Core Sunlighting System

Supervisor: Dr. Lorne Whitehead
Researcher: Sepideh Khosravi Simchi

Introduction

One of the challenges of the building industry is illuminating the building with high quality lighting while using less electrical energy. This is one of the issues that the Green Building Council has been addressing in the last few years, particularly in commercial buildings. Architects and building designers address this problem by allocating larger area to windows or creating atria that capture daylight. However, these traditional methods of daylighting have limitations and drawbacks as most of them fail to illuminate the building’s core. In addition, these methods may be expensive and can sometimes increase the energy usage of the building as the thermal insulation of the glass walls is not as good as normal walls.

A research group at the University of British Columbia found a unique solution to this problem, the core sunlighting system (CSLS). This system consists of mechanical and optical elements which capture light outside the building and transfer it to the core of the building. One particular system has been designed and is under development, but it has a few limitations and a potential to improve. The main focus in this research project is addressing the limitations of the former model and discussing the modifications that can be done to improve the performance of the Core Sunlighting system.

Major components in the system will be modified. Some of them have already been redesigned. Preliminary results of raytracing modeling showed substantial improvement in the performance of the system. The details of these modifications and the results of the raytracing modeling presented in a Poster in “CAP” conference 2012 (Canadian Association of Physicists) and also in a talk in “Women in Physics” conference 2012.

Method

The Core Sunlighting System has three main components as shown in Figure 1: the redirector, the concentrator and the light distributor. The redirector elements are mounted on the perimeter edge of the roof. They track the sun throughout the day and will redirect the sunlight down to the building façade, at a certain glancing angle.

To achieve uniform and relatively constant outcome, a dual stage redirector, called “Bi-valve Rotary Venetian” will be used, Figure 2. This assembly consists of parallel sets of slats confined inside a circular frame.  The individual slats can rotate similar to slats in a Venetian window blind to track one component of the sun’s movement, and the entire ring can be rotated to track the other component. In our new design, each slat consists of a bi-valve arrangement, in which two independently movable slats can be controlled to optimize the redirection depends on the time of day. They could be either at simple reflection or double reflection mode, depending on the solar altitude.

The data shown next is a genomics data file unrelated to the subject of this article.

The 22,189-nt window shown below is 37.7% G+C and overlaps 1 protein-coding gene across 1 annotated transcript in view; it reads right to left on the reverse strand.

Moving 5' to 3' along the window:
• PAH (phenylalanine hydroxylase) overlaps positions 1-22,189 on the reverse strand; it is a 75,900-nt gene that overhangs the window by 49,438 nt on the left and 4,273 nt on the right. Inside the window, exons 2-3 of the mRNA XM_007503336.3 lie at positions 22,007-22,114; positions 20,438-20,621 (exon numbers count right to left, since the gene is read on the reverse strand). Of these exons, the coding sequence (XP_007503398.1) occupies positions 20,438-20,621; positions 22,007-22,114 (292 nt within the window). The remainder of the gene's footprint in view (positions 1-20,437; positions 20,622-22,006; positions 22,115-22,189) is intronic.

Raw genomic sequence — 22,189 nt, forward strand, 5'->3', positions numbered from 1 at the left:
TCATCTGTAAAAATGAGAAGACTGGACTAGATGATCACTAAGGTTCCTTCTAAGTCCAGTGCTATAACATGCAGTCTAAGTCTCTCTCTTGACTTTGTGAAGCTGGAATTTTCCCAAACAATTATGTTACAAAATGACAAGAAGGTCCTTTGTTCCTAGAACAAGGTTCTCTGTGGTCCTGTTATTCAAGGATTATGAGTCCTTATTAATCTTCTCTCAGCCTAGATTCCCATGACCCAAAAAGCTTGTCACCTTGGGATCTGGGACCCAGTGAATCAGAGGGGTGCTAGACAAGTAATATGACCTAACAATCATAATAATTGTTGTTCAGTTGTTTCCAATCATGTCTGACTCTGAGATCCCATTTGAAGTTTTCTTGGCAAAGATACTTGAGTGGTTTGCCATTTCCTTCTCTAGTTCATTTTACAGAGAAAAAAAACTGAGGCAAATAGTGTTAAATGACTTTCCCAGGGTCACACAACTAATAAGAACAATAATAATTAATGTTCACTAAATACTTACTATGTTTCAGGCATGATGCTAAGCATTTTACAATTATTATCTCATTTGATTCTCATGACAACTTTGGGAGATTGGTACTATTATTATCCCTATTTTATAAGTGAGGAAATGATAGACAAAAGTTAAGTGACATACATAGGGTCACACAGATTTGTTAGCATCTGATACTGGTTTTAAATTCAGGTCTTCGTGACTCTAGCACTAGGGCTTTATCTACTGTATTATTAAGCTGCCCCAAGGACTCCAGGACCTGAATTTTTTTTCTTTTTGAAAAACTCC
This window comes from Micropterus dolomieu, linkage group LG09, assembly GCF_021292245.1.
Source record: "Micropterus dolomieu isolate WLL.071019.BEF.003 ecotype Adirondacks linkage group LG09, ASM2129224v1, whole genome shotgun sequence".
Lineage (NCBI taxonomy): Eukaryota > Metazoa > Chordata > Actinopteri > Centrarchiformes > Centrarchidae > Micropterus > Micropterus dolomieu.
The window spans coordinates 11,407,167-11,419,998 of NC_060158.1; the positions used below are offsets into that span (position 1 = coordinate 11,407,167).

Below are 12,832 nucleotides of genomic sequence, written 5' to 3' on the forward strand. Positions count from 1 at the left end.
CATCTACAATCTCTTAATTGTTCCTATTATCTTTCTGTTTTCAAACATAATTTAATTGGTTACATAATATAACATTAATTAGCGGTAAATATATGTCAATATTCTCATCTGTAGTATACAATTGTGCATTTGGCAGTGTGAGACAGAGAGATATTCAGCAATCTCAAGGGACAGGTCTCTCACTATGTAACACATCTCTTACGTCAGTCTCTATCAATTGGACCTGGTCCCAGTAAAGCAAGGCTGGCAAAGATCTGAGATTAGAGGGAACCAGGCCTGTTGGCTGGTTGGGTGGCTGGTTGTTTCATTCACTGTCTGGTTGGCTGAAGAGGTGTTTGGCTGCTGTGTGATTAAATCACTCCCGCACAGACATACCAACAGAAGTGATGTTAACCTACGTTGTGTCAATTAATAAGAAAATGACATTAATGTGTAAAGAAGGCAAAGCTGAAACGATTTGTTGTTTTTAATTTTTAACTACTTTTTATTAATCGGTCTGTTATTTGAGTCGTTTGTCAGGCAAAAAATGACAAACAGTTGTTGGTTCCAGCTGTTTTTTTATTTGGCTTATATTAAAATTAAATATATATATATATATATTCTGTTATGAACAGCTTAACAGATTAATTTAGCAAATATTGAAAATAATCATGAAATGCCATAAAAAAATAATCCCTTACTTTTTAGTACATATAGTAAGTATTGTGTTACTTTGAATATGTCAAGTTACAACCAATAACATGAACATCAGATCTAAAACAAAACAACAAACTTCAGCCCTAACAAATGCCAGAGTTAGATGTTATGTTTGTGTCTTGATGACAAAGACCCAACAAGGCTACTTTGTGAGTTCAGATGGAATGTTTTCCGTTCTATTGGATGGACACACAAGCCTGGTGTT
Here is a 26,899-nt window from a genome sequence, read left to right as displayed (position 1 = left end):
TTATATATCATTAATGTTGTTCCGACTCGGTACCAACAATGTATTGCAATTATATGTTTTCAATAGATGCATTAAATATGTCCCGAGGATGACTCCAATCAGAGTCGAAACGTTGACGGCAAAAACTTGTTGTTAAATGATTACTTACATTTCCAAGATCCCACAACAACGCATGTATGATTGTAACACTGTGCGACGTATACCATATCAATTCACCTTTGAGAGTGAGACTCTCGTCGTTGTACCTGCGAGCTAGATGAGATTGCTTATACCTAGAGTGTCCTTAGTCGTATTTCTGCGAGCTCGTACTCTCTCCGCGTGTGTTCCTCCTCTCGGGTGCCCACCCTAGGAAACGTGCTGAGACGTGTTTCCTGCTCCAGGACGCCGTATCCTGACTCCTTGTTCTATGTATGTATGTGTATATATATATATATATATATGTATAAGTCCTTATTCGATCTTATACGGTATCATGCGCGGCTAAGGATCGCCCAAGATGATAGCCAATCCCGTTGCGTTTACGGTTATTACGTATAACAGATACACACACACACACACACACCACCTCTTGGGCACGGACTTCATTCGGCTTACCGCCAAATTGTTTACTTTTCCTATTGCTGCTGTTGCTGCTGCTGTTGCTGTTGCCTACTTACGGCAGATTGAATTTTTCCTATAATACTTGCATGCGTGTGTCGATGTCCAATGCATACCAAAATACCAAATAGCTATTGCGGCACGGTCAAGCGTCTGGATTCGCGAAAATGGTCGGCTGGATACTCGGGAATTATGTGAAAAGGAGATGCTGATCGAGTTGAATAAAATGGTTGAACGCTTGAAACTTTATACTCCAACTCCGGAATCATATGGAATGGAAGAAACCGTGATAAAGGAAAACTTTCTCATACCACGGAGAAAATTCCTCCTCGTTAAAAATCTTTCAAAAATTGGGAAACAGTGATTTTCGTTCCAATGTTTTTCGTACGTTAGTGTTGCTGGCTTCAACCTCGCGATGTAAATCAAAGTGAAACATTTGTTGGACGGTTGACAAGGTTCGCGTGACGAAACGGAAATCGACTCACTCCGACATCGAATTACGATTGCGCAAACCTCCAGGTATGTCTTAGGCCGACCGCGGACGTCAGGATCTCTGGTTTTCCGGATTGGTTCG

Once all facades are bathed equally with sunshine, light will be captured with the concentrator unit, mounted on each floor above the windows. The concentrator unit captures sunlight and concentrates it to desired collimation angle. Once light enter the light pipes, it would be distributed uniformly across the building. Since all façade are bathed with sunshine, the light pipes would be fitted from all directions which make the light distribution more uniform across the building and more area could be covered with natural day light.

Results

Raytracing modeling has been done to confirm that the suggested design will have a better performance compare to the former model. The modeling results showed that the roof mounted light collector has larger operation window, on average 2.5 hours per day, compare to the façade mounted one. It also showed that the combining two modes in the redirector unit, can substantially improve the efficiency of the redirector. In the following graph the efficiency versus solar altitude is shown for each mode.  As you can see parallel follower mode, in which rays undergoes one reflection, works more efficient at low solar altitude. On the other hands, double reflection mode works more efficient at higher solar altitude.

Conclusions

It is expected that applying these modifications in the design of the Core Sunlighting System will improve the efficiency of the system at least by 50%. Apart from the higher average efficiency, it is expected that the new model of the Core Sunlighting System will have larger operation window. Thus the new system can provide daylighting for the building on average 2.5 hours more than the former model each day. This means that the new modification will decrease the payback period of the Core Sunlighting system and make it more economically feasible.

Figure 1  The new Core Sunlighting System

 Figure 2 Rotary Venetian